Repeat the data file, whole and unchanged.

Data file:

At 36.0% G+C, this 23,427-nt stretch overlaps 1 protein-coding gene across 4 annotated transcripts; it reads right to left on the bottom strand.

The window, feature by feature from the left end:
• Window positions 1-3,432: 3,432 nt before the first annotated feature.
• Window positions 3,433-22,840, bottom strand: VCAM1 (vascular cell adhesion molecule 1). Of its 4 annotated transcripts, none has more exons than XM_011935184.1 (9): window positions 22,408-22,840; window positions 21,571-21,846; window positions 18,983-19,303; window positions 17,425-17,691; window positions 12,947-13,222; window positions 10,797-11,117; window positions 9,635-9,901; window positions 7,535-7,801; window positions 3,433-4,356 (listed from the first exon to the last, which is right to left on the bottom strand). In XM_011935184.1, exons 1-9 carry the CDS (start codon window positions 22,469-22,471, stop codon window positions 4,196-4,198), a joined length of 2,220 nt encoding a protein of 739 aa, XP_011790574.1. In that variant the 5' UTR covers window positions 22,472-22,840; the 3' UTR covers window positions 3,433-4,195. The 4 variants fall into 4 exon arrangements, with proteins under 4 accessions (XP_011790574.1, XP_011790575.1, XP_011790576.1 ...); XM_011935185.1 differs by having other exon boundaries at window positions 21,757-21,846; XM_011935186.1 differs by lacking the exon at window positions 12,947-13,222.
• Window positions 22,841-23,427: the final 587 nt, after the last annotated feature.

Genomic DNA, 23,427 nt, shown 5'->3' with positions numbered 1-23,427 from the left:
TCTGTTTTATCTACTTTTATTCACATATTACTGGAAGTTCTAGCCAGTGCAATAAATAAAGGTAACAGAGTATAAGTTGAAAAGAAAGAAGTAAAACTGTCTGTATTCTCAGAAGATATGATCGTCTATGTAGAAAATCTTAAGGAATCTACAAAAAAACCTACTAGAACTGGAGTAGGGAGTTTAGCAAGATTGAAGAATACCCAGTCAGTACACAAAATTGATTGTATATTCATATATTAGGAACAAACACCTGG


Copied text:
At 36.0% G+C, this 23,427-nt stretch overlaps 1 protein-coding gene across 4 annotated transcripts; it reads right to left on the bottom strand.

The window, feature by feature from the left end:
• Window positions 1-3,432: 3,432 nt before the first annotated feature.
• Window positions 3,433-22,840, bottom strand: VCAM1 (vascular cell adhesion molecule 1). Of its 4 annotated transcripts, none has more exons than XM_011935184.1 (9): window positions 22,408-22,840; window positions 21,571-21,846; window positions 18,983-19,303; window positions 17,425-17,691; window positions 12,947-13,222; window positions 10,797-11,117; window positions 9,635-9,901; window positions 7,535-7,801; window positions 3,433-4,356 (listed from the first exon to the last, which is right to left on the bottom strand). In XM_011935184.1, exons 1-9 carry the CDS (start codon window positions 22,469-22,471, stop codon window positions 4,196-4,198), a joined length of 2,220 nt encoding a protein of 739 aa, XP_011790574.1. In that variant the 5' UTR covers window positions 22,472-22,840; the 3' UTR covers window positions 3,433-4,195. The 4 variants fall into 4 exon arrangements, with proteins under 4 accessions (XP_011790574.1, XP_011790575.1, XP_011790576.1 ...); XM_011935185.1 differs by having other exon boundaries at window positions 21,757-21,846; XM_011935186.1 differs by lacking the exon at window positions 12,947-13,222.
• Window positions 22,841-23,427: the final 587 nt, after the last annotated feature.

Genomic DNA, 23,427 nt, shown 5'->3' with positions numbered 1-23,427 from the left:
TCTGTTTTATCTACTTTTATTCACATATTACTGGAAGTTCTAGCCAGTGCAATAAATAAAGGTAACAGAGTATAAGTTGAAAAGAAAGAAGTAAAACTGTCTGTATTCTCAGAAGATATGATCGTCTATGTAGAAAATCTTAAGGAATCTACAAAAAAACCTACTAGAACTGGAGTAGGGAGTTTAGCAAGATTGAAGAATACCCAGTCAGTACACAAAATTGATTGTATATTCATATATTAGGAACAAACACCTGG